Buenos Aires dispatch: Listening to the news
I’m taking a break from the usual tourist activities of sightseeing, tango dancing and shoe shopping to see how the local stations are covering the US midterm elections.
For the most part, they are fairly well informed when it comes to the reasons for voter discontent in terms of taxes and government spending. However, the general tone is that the reasons are for the most part incomprehensible: who wouldn’t want to have a huge cradle-to-grave government-run system, no matter how much it costs or whether it bankrupts the country?
One can understand the puzzlement in the local media; however, the most egregious coverage comes from CNN en Español, whose guest talking head referred repeatedly to the Tea Party as “lunatics” and “eccentrics”. CNN en Español segues effortlessly from that news into a report on the EU crisis, where Ireland, Spain and Portugal may be going the way of Greece – without bothering to ask if uncontrolled spending is wise in the first place. Likewise with coverage of the French strikes: the emphasis is on how unfair it is to raise the retirement age by two years, not on why must Sarko take such an unpopular (and disruptive) measure.
The news coverage generally refers to Obama in favorable terms, ignoring the disenchantment of the US electorate on his approach even if one doesn’t look at the economy. Betsy has an excellent post on the voters’ attitudes:
If people had had faith that the Democrats’ measures on the economy were going to lead to economic growth, Democratic losses today would still happen, but they wouldn’t be in the numbers we’re likely to see tonight. Gallup wouldn’t be showing the biggest Republican lead among likely voters in its polling history.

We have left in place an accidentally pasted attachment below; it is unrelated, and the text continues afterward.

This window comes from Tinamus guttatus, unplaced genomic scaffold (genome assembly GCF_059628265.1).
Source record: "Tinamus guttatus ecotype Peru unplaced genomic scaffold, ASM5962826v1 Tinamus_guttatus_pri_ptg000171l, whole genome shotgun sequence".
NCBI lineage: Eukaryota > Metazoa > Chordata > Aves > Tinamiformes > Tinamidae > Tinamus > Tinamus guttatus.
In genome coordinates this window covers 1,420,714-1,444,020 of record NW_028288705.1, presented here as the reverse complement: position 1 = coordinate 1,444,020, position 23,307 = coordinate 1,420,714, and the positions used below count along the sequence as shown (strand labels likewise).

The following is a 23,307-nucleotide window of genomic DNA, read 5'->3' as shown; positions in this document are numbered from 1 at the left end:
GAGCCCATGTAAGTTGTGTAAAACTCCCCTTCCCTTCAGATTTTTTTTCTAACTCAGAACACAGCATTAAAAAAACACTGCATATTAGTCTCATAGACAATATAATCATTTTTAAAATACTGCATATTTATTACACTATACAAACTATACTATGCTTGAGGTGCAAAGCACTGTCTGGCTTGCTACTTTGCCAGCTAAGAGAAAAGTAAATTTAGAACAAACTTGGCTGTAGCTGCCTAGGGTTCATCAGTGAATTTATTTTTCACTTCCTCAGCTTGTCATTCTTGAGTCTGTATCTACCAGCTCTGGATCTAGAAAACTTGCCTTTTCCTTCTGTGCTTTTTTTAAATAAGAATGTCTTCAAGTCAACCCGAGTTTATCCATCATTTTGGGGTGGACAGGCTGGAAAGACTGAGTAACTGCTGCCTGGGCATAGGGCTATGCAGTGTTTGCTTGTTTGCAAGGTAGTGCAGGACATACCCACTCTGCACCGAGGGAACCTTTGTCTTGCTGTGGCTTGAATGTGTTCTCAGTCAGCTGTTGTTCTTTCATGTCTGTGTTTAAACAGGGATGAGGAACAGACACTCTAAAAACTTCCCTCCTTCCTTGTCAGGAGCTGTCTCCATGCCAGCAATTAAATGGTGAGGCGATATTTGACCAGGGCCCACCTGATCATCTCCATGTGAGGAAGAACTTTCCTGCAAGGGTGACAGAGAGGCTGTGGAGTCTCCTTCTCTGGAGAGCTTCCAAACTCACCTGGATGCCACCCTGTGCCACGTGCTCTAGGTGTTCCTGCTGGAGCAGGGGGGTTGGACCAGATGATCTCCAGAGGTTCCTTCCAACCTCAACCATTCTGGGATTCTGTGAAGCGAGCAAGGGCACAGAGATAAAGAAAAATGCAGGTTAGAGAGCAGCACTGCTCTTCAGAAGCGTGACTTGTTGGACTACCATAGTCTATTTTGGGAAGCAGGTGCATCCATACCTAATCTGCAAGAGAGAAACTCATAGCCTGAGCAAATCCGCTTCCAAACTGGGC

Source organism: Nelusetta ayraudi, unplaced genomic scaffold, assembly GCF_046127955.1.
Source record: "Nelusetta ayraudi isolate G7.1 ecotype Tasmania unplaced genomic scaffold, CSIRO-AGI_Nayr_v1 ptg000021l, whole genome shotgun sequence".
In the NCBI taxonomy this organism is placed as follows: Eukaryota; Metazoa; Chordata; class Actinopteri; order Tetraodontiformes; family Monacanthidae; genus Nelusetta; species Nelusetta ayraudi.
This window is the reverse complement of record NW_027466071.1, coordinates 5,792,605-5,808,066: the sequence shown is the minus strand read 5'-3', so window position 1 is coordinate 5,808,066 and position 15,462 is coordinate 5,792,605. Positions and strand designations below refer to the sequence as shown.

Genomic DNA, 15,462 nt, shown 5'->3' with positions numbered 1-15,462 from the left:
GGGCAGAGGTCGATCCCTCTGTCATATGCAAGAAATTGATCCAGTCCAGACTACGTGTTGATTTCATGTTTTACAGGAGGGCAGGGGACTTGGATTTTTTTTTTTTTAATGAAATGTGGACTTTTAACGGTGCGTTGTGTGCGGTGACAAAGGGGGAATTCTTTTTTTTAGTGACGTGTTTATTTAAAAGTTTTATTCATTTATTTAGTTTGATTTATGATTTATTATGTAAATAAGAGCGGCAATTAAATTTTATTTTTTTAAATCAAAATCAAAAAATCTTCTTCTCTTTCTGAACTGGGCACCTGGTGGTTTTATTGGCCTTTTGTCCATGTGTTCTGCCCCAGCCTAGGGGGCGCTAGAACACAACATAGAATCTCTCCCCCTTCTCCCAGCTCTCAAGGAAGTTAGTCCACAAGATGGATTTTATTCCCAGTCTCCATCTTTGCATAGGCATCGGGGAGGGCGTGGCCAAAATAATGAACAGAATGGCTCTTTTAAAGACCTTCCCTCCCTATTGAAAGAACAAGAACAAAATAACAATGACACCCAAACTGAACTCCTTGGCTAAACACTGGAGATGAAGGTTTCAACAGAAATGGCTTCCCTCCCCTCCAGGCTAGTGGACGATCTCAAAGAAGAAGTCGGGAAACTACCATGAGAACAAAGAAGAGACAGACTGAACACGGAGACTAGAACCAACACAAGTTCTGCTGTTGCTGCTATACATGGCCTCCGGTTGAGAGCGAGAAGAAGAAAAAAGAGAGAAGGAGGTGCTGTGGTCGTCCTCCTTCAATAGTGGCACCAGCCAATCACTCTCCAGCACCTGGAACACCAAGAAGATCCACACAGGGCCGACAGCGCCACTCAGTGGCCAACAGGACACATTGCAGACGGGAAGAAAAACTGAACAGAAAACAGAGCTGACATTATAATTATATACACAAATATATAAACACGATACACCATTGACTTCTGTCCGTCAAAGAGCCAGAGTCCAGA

To test whether it’s all about the unemployment numbers, test a contrafactual history. What if Obama had governed like his rhetoric in 2004? What if he’d pulled in Republicans from the first in crafting the stimulus bill instead of telling them right away “I won” and then excluding their ideas from the table? Even if they had passed a similar stimulus bill but added in just enough of Republican ideas to gain some Republican votes, it wouldn’t have seen as just a partisan porkfest stuffed full of measures pulled from the liberal wishlist they’d been keeping in a drawer for just such an occasion. And then, what if the Democrats had responded differently to Scott Brown’s victory earlier this year?
Betsy links to Dorothy Rabinowitz’s article,
Why Obama Is No Roosevelt
Roosevelt: ‘Your government has unmistakable confidence in your ability to hear the worst without flinching and losing heart.’ Obama: We don’t ‘always think clearly when we’re scared.’
It is impossible to imagine what might have been the effect if the current president, who is regularly compared to FDR—always a source of amazement—had tried anything like a detailed address explaining, say, the new health-care bill. Though this would have required knowledge of what was actually in the bill (a likely problem) and a readiness to share that news (an even greater one).
Despite the ongoing work of legions grinding out endless new and improved proofs that FDR was a despoiler of democracy and our economic system, it is worth remembering the reason virtually all serious historians rank him among the top three of our greatest presidents.
CNN en Español and several of the 24/7 news channels constantly refer to Obama as “Nobel Peace Prize winner Barack Obama.”
Unfortunately for Obama, greatness must be earned.
US mid-term elections 2010: Hillary Clinton stays away from mid-term elections
Hillary Clinton, the US Secretary of State, will be several thousand miles away from American shores on election day in a move some are interpreting as a deliberate way of literally distancing herself from the result.
How far away? Vietnam, Cambodia, China, Malaysia, Papua New Guinea, New Zealand and Australia.